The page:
WiiWare is a service similar to the Virtual Console (see below) that allows users to download games made specifically for it, whereas the Virtual Console features previously made video games. WiiWare games, unlike Virtual Console titles, usually make use of the Wii's unique features and have more impressive graphics, though they usually take up more space. Both WiiWare and Virtual Console games can be placed on SD Cards and can be played directly from them.

Virtual ConsoleEdit

Virtualconsolecontroller

Classic Controller

A built in feature of the Wii is the Wii Virtual Console. Games are available to be downloaded (for a price) from previous systems including the TurboGrafx-16, Sega Genesis, NES, SNES, N64 and Neo-Geo. The Wii remote is also designed so, when turned on it's side, closely resembles an NES controller, most likely designed with the NES in mind. Virtual Console games cost between $5 to $10 USD. This includes new titles and classics. It has also been rumoured that separate add-on controllers can be purchased resembling those specific systems, and used to play the games on those systems. The Classic Controller has been shown as well, designed to cover all the Virtual Console systems.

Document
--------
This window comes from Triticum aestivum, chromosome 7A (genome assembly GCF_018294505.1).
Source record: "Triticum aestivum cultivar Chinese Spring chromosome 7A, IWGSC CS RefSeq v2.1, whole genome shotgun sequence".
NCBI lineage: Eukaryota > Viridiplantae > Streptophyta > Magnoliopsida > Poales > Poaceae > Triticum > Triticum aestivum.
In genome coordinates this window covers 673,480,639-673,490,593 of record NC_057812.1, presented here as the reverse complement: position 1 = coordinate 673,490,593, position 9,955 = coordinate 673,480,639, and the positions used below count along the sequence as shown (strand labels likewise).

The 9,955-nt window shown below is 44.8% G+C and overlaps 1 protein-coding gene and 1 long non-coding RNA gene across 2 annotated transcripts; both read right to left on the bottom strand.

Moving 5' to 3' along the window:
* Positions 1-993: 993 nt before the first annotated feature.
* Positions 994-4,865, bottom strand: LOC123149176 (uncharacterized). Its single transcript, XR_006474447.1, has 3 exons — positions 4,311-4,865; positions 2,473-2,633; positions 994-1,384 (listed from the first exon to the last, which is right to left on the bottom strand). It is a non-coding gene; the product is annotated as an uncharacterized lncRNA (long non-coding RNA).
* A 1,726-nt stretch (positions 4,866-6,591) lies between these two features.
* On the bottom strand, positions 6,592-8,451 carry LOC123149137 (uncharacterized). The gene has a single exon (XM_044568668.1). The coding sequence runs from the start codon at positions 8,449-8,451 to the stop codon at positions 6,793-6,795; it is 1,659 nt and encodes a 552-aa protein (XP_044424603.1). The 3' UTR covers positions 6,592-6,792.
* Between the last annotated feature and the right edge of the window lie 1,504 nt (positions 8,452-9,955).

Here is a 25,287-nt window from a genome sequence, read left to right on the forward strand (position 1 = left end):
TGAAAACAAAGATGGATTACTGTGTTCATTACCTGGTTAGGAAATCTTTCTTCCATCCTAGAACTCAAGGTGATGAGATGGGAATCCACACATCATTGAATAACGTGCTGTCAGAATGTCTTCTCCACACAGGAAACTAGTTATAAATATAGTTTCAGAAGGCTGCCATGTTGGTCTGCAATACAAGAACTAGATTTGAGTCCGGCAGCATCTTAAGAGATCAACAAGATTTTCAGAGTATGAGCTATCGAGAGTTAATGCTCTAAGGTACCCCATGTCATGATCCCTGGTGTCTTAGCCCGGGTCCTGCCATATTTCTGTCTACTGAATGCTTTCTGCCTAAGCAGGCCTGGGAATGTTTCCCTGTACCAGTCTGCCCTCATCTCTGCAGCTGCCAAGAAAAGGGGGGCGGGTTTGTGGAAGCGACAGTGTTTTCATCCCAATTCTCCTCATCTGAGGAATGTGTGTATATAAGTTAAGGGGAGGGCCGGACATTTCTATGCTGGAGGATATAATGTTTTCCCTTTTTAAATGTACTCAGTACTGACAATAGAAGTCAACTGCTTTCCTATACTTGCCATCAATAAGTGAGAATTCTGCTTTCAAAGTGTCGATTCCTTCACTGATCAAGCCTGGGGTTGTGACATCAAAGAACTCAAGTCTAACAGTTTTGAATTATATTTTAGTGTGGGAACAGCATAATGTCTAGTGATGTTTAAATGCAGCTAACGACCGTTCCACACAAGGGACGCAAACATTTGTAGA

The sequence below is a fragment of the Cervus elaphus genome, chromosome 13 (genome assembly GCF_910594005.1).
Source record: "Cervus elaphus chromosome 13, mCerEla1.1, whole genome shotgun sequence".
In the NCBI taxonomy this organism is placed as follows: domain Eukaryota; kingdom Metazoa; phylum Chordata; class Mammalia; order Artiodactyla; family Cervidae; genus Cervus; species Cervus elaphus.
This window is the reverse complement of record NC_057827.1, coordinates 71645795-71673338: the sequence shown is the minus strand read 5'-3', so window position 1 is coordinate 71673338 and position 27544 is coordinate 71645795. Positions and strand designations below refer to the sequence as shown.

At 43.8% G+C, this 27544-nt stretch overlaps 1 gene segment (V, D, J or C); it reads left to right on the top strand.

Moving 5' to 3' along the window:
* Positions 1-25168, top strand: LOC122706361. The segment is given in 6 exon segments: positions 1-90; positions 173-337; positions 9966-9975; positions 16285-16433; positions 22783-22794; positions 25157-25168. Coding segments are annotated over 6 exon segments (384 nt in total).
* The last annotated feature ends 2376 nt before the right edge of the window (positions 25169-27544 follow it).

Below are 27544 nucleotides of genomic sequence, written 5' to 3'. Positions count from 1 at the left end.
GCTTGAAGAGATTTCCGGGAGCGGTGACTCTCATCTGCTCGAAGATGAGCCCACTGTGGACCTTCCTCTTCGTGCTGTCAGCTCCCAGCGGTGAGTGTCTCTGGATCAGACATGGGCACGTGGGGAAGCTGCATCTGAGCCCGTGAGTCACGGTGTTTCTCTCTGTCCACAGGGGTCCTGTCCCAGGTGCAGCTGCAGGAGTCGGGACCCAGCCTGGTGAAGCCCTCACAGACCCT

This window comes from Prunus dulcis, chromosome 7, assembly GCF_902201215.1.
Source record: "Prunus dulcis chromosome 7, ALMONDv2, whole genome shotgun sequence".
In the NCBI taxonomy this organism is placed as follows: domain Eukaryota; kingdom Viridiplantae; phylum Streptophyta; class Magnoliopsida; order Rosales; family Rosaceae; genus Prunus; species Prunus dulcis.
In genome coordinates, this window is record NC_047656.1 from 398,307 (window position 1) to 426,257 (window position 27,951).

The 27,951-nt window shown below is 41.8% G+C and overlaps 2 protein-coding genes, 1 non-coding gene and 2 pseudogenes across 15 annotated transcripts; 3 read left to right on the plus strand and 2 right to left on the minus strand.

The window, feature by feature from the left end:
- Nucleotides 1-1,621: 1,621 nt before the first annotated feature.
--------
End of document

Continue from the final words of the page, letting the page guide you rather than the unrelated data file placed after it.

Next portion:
Backward CompatibilityEdit

Wii is fully backwards compatible with the GameCube, which launched in 2001. It is able to play every Gamecube game in the collection, avoiding the current backwards-compatibility issues of the Xbox 360 and PlayStation 3. The Gamecube discs go into the same slot as the main Wii discs go into, even though it is smaller in size. In addition, the Wii is also able to use some of the GCN peripherals such as the Microphone and DK Bongos. The Wii also has four GCN controller ports and two memory slots, so game saves and control issues shouldn't be a problem. This is the first Nintendo console that is backward compatible with a previous Nintendo console. The only thing the Gamecube can do but the Wii can't is to use the Game Boy Player.